THE mysterious appearance of a wishing tree in a Chester suburb has been solved thanks to a Chester blogger.
Mystery surrounded the sudden appearance of a wishing tree that was being filled with heartfelt messages in Boughton.
The tree, on the corner of Heath Lane and Beckett’s Lane, has been covered in wishes people have written on small luggage tags and attached via a loose string mesh which covers it.
At the site there is no indication of who began the messages, just a small notice placed asking people to add their wish to the tree by finding a free tag and writing on it.
Just days after the Leader reported on the tree, a Chester blogger got in touch to say they had solved the mystery.
Our blogger managed to get in contact with the person responsible for the tree.
The woman, a Boughton resident of 13 years who wants to remain anonymous, decided to start the messages after her mother died from liver cancer.
A quote on the blog reads: “Basically, a little over a year ago I received a call from Ireland informing me my Mum was really not very well.
“When I spoke to her she couldn’t really communicate on the phone so I arranged for an ambulance to be sent to her. I flew over to Ireland the next day still unsure of the situation. She died eight days later while I held her hand of undetected liver cancer that had spread and consumed her whole body.
“She left me on July 8, 2013. I created the wishing tree on July 8, 2014 as a silent memory to my mum as I can’t get over to her grave and have a place to go and reflect. I wasn’t sure how it would be received but it seems to be well supported.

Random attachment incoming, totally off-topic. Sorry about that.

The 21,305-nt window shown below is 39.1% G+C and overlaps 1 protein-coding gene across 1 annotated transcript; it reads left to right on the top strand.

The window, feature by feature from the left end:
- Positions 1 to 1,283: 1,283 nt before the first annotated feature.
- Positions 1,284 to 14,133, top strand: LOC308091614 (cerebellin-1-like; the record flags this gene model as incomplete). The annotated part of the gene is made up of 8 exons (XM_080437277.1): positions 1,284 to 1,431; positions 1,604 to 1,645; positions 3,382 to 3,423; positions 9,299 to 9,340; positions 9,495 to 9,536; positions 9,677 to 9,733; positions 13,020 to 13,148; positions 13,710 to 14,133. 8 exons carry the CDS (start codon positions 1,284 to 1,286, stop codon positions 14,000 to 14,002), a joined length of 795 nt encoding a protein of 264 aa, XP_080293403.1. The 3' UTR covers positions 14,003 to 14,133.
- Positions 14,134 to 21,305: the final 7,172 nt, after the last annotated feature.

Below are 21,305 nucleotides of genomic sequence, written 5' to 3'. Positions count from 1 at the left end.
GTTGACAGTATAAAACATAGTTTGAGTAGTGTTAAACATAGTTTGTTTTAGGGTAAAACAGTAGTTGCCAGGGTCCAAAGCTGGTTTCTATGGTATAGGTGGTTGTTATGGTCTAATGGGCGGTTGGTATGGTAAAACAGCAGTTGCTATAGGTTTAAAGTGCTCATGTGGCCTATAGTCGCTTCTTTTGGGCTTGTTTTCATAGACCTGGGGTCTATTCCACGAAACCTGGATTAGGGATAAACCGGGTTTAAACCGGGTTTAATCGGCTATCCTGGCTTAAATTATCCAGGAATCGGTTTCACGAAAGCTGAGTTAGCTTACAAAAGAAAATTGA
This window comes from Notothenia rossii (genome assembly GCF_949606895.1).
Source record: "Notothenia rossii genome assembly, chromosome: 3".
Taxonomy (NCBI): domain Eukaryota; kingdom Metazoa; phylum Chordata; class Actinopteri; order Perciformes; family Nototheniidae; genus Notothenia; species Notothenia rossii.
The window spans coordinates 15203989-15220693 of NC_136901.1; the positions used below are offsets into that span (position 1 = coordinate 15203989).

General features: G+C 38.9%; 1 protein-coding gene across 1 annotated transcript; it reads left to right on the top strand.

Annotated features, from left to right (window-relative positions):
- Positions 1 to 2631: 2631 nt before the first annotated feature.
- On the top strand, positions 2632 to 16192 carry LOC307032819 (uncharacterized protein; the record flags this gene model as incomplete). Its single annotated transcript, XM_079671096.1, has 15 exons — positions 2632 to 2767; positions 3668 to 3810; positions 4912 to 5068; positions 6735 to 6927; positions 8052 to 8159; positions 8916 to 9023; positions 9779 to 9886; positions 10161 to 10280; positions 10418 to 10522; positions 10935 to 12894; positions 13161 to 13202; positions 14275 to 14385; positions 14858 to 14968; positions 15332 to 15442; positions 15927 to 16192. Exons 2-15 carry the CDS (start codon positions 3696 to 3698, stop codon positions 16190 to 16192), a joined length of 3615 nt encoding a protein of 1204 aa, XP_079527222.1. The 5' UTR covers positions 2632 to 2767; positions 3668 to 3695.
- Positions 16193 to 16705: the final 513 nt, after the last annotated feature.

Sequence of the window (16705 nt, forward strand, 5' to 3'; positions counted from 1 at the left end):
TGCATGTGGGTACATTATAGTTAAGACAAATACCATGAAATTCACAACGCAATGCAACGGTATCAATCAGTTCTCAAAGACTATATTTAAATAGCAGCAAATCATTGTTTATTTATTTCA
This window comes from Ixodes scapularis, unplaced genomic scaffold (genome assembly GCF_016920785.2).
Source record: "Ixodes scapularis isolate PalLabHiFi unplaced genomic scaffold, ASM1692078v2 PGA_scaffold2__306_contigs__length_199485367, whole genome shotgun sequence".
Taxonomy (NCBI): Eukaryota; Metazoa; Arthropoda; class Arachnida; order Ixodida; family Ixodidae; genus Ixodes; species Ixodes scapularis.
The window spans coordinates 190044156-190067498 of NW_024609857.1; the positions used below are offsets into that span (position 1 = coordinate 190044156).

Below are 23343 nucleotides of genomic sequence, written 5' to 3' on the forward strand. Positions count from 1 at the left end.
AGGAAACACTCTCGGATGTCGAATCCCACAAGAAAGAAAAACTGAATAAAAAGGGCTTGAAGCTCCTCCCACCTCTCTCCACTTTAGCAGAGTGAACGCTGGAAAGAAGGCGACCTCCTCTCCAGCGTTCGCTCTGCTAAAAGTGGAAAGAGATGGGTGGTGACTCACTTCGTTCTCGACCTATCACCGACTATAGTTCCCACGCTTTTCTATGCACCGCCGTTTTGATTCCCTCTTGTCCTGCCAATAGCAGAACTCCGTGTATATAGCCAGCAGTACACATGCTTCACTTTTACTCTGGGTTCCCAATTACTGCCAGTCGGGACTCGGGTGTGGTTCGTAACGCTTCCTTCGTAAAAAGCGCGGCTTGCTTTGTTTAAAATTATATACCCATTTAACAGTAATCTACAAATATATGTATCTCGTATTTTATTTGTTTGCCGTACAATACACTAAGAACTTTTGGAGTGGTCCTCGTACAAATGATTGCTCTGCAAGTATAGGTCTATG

”If it can help people and offer a little hope in testing times then it’s doing it’s job,
“We should all be allowed to believe in a little magic.”
Coincidentally, the Leader used the message which the woman left on the tree as part of the front page when we first reported the story (July 25). She wrote “I wish the cure for cancer would hurry up”
Initially the Leader contacted Boughton Heath Primary School as the site was close to the school but when the headteacher, Steve Ellis, was asked if it was an end-of-term project by one of the classes, he said he was unaware of the tree.
The tree has a range of different messages written on it, including the emotive “I wish I could cope better with my depression”; “Dad, I really wish you were here with me”; and “hope Dad doesn’t suffer too long”.
There was also the slightly more trivial “I wish for Assasin’s Creed V and a Harley Davidson and Aston Martin”, as well as a message conveying how the writer wishes items such as leaves, trees, bikes, people and buildings “were multi-coloured”.
Other messages include the hopeful “to have twins” and “I wish I had a pet owl”, as well as the pedantic “I wish people would learn to spell”.
There are a wide range of messages on the tree written by different age groups, but most ask for their family to be safe and happy.
A number of people took to twitter to voice their opinion of the tree, with Die Booth calling it “wonderful” and Kate Northcote writing: “Love this, must make a wish soon.”
Wishing trees are common across the world and see people stick a coin to a tree or tie a ribbon to it in the hope their wish will come true.
They have also been used in art exhibitions by Yoko Ono.